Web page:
In Their Own Words
Clint Smith on "what is left"
On "what is left"
I have always valued writing across different genres. So many of the literary figures I've long admired refused to situate themselves within a singular mode of writing. They were poets, they were playwrights, they were essayists, they were novelists. This literary dexterity enriched their work and often led to an interdisciplinary, creative output that could not easily be compartmentalized. I believe deeply in the value of work across genres and mediums, and think that it creates for a more robust literary landscape, both in the world and within ourselves.
In my other life, I am a scholar of incarceration committed to using empirics to re-conceptualize how we think of punishment—to move towards a world in which prisons do not operate as our default for discipline and control. When I write something, about the death penalty for example, I consider an argument, anticipate a counterargument, and then respond to that counterargument as a means of defending my thesis. I find that work, the work of brining together social science and stories to make the case for more humane and empathic social institutions, to be deeply fulfilling. Still, there is something unique about the space a poem affords – it doesn't necessitate that you have the answers, but simply allows you to wrestle with the questions. And having that space, I think, is essential because there are far more things we do not know the answers to, than there are things that we do. Sometimes we don't know the answer because there isn't a single one, sometimes we don't know the answer because we're afraid of asking the real questions.
In 2005, New Orleans was submerged beneath the floodwaters of Hurricane Katrina. It was my senior year of high school and by the time the storm had passed, and the deluge of lake that perforated the levees had settled, our house sat beneath eight feet of water. Weeks later, when the water eventually receded, our home was a moldering skeleton of itself. I was incredibly fortunate to have an aunt and uncle in Houston who were able to take me and my siblings in, as our parents attempted to begin reconstructing some semblance of a life for us back home. No event has so impacted my life and yet, for so many years, I rarely spoke of it. I did not have a language for loss. I did not yet have the nomenclature for distress. So, I suppressed it. I took Nyquil to help me fall asleep at night amid an insomnia catalyzed by disillusionment and uncertainty. I said "I'm fine," more times than I can remember despite the well-intentioned prodding of loving adults around me. As I look back, part of what I now understand is that I was so consumed with finding the answers to eradicate the grief, that I did not give myself the space to sit with the grief on its own.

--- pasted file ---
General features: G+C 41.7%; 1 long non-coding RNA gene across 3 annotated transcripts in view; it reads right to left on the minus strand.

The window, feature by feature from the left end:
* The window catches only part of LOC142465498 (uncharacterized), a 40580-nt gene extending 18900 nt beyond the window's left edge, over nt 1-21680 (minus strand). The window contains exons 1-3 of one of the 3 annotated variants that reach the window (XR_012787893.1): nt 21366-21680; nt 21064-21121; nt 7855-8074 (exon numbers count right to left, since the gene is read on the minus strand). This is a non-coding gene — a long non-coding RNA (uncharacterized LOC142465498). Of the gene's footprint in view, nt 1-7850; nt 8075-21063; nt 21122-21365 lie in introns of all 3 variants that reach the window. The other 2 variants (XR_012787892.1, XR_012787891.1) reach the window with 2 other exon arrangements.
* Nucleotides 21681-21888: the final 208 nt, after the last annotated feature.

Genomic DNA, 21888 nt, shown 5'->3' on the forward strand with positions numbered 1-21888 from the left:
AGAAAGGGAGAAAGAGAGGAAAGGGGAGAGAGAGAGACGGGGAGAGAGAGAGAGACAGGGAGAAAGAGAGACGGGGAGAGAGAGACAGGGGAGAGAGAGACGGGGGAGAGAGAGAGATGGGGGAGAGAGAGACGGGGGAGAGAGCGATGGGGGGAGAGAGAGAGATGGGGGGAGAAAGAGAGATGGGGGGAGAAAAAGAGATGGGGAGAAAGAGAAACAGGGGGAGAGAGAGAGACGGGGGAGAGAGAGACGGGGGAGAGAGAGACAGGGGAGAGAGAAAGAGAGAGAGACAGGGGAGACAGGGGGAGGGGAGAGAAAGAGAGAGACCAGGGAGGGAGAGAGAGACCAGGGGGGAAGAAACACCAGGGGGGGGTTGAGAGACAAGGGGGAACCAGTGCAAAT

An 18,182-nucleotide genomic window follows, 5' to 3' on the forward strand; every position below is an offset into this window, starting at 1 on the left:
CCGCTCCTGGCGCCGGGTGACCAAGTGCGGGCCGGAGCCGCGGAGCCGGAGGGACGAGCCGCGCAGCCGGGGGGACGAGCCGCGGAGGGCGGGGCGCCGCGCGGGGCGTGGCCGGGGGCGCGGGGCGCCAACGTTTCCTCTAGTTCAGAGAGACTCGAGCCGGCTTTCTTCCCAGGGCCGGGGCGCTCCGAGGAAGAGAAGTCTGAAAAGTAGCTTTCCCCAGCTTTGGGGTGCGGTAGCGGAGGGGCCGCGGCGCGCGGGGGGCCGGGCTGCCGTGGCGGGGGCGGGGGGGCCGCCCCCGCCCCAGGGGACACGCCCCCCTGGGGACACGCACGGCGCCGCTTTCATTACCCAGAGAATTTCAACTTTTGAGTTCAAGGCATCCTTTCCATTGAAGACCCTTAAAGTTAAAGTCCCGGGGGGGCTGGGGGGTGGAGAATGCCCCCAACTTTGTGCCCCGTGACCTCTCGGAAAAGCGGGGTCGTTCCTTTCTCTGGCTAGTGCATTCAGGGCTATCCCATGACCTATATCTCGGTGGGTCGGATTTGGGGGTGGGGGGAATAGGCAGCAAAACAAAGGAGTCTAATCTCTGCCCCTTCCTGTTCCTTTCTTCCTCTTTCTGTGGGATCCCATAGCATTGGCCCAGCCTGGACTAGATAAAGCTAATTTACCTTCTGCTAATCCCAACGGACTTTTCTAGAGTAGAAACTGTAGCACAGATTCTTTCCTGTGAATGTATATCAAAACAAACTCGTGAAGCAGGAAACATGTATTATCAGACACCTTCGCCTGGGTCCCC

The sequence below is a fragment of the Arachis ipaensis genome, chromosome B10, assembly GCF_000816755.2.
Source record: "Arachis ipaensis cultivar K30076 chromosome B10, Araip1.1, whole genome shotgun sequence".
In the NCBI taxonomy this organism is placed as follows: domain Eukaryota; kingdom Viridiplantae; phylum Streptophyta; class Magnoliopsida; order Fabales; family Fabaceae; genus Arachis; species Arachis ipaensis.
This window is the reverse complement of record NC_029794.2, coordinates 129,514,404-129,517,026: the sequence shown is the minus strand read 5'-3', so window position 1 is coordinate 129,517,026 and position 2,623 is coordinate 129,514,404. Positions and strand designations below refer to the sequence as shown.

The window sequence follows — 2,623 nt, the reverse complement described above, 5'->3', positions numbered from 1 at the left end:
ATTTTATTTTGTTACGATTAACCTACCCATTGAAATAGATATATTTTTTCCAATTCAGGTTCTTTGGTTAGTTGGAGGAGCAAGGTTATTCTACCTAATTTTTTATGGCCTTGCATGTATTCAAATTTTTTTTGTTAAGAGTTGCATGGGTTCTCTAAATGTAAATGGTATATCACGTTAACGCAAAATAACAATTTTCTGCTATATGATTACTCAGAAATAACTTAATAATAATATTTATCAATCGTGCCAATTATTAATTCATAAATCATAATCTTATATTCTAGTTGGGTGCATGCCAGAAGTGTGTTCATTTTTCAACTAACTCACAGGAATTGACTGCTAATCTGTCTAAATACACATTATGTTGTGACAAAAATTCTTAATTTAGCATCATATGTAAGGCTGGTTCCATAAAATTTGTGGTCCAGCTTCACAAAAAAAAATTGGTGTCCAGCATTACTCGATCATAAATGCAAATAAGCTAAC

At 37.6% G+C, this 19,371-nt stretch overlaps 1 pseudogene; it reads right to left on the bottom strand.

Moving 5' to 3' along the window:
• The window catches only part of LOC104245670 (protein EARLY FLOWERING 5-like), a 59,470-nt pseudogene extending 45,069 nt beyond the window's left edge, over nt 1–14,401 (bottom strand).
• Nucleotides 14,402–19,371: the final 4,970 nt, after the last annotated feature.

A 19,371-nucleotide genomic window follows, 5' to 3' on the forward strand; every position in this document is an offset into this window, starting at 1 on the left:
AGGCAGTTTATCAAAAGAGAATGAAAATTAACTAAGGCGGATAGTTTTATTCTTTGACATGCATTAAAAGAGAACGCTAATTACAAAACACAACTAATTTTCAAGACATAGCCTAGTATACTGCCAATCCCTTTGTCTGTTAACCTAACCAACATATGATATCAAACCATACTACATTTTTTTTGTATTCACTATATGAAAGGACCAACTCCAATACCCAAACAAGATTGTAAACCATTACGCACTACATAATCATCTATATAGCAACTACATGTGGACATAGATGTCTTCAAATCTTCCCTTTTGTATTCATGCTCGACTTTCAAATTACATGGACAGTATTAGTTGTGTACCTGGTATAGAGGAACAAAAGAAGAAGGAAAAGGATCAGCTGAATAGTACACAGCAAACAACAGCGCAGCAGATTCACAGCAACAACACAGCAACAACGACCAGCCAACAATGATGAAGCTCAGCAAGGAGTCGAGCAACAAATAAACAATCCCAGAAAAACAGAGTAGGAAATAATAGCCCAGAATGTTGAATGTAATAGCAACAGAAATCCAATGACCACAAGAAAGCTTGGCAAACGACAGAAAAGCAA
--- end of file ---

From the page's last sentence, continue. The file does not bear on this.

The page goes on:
In my poem, what is left, I attempt to ask the questions I didn't give myself that space to ask twelve years ago. The book, Counting Descent, is in many ways a meditation on lineage, though not just through the familial but also the experiential. We now have robust social science delineating the ways in which trauma is passed down intergenerationally. So, when I'm wrestling with genealogy, I'm not only wrestling with the physical or personality traits passed down genetically, but also the way that the residue of certain experiences is passed on as well. In a world in which trauma and grief are inevitable, it can be more helpful exploring how to navigate the pain that already exists rather than seeking to render it obsolete.
I had not written a poem like this one before, and I'm grateful for peers who reminded me that even in a moment of profound political urgency – one that often pushes us away from reflection because we are so deeply committed to action – it is essential to step back, pause, and ask these sorts of questions. It's the only way we'll discover what we are meant to be searching for.
More In Their Own Words
Bill Carty on “Kiko is Missing”
As with many of the poems in Huge Cloudy, this poem began in transit, with a fragment of syntax that stuck. Something in the language of the original poster—KIKO IS MISSING handwritten all-caps beneath a photocopied image of a black cat, no contact info—offered an urgency much different from the standard “missing pet, answers to this, please call here.” The message seemed to announce the loss of something familiar. You know, Kiko.Read Article
Kathryn Cowles on “Boat Tour”
I like to write in unfamiliar places, to wrap myself in unfamiliarity, to fall for a place in the writing of it, to catch a tiny actual shred of it in language on the page if I can, like a verbal photo album, a pressed flower made out of words. For me, unfamiliarity is generative. It makes my eye pay new attention.